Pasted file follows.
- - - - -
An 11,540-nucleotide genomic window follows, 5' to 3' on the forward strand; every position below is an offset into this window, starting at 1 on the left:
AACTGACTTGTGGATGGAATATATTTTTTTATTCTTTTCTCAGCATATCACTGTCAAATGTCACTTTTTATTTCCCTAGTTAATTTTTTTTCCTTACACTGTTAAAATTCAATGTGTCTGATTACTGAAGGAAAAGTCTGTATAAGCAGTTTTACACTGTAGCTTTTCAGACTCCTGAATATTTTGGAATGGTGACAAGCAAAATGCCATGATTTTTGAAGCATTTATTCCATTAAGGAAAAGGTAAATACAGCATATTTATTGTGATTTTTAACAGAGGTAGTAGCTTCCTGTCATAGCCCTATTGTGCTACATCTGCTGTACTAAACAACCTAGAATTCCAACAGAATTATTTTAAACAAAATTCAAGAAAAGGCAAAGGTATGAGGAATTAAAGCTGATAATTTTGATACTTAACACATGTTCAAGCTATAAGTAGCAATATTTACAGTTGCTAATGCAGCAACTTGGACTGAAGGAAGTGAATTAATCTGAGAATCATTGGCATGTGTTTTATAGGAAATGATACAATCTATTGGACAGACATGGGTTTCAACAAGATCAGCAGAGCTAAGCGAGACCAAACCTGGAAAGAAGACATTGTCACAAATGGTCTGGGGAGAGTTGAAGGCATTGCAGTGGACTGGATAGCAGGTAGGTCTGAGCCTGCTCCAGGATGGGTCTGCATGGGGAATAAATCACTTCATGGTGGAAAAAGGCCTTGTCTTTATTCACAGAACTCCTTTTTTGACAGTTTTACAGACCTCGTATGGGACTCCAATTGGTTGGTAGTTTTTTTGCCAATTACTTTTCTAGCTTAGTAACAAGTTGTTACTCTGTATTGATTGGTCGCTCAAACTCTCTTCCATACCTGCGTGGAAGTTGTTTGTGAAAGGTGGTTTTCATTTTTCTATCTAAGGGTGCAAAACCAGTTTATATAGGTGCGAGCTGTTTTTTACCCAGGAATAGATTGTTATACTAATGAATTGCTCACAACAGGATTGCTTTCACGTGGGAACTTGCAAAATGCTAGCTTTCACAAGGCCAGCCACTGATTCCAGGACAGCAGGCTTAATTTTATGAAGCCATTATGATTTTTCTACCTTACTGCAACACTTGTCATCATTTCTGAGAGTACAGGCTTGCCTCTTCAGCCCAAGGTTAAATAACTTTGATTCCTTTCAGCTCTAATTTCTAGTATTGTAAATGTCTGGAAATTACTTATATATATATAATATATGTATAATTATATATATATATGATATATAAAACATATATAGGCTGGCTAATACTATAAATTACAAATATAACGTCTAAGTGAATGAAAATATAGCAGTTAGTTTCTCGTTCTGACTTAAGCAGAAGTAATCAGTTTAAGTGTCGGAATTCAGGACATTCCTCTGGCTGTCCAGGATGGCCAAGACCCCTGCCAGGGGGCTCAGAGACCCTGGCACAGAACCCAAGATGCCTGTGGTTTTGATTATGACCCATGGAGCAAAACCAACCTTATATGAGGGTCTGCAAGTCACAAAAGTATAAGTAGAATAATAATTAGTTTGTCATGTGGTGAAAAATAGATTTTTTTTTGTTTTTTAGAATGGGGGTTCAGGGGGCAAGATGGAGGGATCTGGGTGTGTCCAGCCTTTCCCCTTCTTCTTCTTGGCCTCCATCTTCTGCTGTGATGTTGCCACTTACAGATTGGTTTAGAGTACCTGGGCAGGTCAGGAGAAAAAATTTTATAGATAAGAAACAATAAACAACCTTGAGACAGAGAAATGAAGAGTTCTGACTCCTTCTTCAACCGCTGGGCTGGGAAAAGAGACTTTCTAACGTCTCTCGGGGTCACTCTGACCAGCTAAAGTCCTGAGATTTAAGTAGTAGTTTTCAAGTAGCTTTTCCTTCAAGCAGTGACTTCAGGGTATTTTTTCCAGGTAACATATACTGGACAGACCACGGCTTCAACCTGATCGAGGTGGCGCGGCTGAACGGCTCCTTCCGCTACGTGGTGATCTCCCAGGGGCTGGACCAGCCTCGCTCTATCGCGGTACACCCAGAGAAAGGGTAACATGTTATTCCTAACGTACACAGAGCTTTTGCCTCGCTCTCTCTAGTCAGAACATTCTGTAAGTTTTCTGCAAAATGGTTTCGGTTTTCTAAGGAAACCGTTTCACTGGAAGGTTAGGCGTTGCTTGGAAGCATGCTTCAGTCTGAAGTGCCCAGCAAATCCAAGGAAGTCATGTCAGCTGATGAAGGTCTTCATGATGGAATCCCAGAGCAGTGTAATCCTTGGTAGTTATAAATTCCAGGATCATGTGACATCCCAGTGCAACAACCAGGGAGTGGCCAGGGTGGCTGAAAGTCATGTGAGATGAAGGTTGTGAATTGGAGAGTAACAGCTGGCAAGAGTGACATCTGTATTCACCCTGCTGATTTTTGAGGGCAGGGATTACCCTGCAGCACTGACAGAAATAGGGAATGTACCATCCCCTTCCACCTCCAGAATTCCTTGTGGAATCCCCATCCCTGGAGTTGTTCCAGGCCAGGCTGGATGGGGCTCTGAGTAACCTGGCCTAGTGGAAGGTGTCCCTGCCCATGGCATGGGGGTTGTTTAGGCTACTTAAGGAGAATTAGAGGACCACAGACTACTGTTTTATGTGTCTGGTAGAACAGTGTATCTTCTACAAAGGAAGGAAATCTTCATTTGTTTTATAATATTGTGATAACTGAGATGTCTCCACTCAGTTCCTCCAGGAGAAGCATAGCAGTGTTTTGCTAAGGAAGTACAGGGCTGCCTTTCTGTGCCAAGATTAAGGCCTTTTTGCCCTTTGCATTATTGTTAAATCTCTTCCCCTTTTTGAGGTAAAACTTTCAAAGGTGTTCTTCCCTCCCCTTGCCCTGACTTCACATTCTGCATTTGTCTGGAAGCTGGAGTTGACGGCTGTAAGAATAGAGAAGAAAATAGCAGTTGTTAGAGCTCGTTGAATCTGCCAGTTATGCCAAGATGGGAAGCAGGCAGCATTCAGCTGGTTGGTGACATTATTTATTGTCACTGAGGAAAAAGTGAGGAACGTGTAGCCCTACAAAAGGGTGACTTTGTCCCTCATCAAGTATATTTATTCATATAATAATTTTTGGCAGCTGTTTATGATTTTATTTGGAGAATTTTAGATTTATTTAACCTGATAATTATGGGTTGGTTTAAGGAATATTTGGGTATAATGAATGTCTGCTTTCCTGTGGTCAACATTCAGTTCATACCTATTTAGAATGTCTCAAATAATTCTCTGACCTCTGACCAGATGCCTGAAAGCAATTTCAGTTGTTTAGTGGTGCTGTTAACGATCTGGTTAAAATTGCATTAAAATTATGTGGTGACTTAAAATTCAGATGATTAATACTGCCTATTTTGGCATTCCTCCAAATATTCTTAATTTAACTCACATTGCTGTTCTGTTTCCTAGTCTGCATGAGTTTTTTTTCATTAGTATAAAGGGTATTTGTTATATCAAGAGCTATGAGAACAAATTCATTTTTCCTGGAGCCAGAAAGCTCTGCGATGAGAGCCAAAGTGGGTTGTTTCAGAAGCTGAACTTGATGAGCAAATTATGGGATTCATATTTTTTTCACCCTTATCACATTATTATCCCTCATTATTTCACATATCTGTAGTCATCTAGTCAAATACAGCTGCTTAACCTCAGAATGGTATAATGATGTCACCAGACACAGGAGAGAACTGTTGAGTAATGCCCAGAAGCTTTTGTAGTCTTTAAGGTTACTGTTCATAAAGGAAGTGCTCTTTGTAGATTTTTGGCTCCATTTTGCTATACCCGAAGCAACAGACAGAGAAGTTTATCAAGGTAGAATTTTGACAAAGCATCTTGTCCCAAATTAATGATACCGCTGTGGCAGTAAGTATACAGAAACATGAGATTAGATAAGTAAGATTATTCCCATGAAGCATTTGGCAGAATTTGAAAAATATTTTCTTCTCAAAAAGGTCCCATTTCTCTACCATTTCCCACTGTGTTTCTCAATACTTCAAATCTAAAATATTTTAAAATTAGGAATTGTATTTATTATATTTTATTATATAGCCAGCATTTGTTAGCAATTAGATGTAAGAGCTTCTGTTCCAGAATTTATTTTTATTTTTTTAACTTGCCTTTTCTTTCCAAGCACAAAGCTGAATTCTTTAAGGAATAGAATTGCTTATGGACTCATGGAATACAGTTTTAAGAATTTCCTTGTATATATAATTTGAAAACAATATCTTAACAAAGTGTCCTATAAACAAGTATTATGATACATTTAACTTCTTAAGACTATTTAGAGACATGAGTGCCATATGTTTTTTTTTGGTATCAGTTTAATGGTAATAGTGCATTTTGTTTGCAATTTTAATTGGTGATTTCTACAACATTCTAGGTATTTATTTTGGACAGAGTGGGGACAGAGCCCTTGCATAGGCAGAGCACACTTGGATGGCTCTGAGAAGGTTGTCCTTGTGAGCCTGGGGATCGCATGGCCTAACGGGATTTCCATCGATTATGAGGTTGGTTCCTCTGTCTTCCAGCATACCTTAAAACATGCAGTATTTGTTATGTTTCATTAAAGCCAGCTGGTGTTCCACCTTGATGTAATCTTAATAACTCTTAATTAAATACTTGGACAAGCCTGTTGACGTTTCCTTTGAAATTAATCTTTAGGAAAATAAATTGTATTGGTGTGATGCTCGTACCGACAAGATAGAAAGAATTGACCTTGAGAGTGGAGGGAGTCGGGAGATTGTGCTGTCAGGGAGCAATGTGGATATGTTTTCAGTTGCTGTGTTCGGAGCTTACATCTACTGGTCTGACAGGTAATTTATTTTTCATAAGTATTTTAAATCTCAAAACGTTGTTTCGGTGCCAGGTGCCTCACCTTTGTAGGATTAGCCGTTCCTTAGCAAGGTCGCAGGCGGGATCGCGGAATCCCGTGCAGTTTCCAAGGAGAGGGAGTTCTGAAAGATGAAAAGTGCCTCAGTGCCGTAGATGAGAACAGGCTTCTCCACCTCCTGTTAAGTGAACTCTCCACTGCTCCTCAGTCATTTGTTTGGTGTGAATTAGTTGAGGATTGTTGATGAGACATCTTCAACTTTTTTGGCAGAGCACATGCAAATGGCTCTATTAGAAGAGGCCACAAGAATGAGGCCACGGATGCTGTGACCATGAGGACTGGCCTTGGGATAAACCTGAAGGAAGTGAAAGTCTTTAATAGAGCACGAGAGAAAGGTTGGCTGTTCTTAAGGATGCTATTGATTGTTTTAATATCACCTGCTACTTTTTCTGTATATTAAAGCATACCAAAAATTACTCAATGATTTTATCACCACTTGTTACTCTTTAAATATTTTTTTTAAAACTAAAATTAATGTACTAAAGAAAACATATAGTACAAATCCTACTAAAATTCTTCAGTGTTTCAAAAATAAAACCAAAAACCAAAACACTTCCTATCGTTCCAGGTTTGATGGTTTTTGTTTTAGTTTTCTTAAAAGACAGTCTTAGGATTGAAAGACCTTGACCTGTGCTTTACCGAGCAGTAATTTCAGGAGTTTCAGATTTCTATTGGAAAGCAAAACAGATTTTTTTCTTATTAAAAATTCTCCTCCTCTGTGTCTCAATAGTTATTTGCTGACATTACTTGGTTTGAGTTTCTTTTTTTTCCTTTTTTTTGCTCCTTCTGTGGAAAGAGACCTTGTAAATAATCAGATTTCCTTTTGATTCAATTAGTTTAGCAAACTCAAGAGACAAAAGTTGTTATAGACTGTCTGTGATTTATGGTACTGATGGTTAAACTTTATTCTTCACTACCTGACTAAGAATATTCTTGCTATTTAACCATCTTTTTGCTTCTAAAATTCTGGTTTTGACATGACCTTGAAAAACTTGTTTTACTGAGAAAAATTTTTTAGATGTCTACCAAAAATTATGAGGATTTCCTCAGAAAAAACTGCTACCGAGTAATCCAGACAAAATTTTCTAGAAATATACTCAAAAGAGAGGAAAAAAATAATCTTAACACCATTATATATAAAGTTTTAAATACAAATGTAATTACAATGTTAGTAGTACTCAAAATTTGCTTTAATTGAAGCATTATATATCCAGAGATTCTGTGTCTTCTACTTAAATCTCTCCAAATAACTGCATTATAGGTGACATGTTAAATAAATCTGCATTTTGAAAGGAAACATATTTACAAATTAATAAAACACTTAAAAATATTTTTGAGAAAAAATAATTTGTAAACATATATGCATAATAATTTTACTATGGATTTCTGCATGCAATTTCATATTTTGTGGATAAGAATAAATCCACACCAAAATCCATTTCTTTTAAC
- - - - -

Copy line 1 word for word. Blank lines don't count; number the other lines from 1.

An 11,540-nucleotide genomic window follows, 5' to 3' on the forward strand; every position below is an offset into this window, starting at 1 on the left: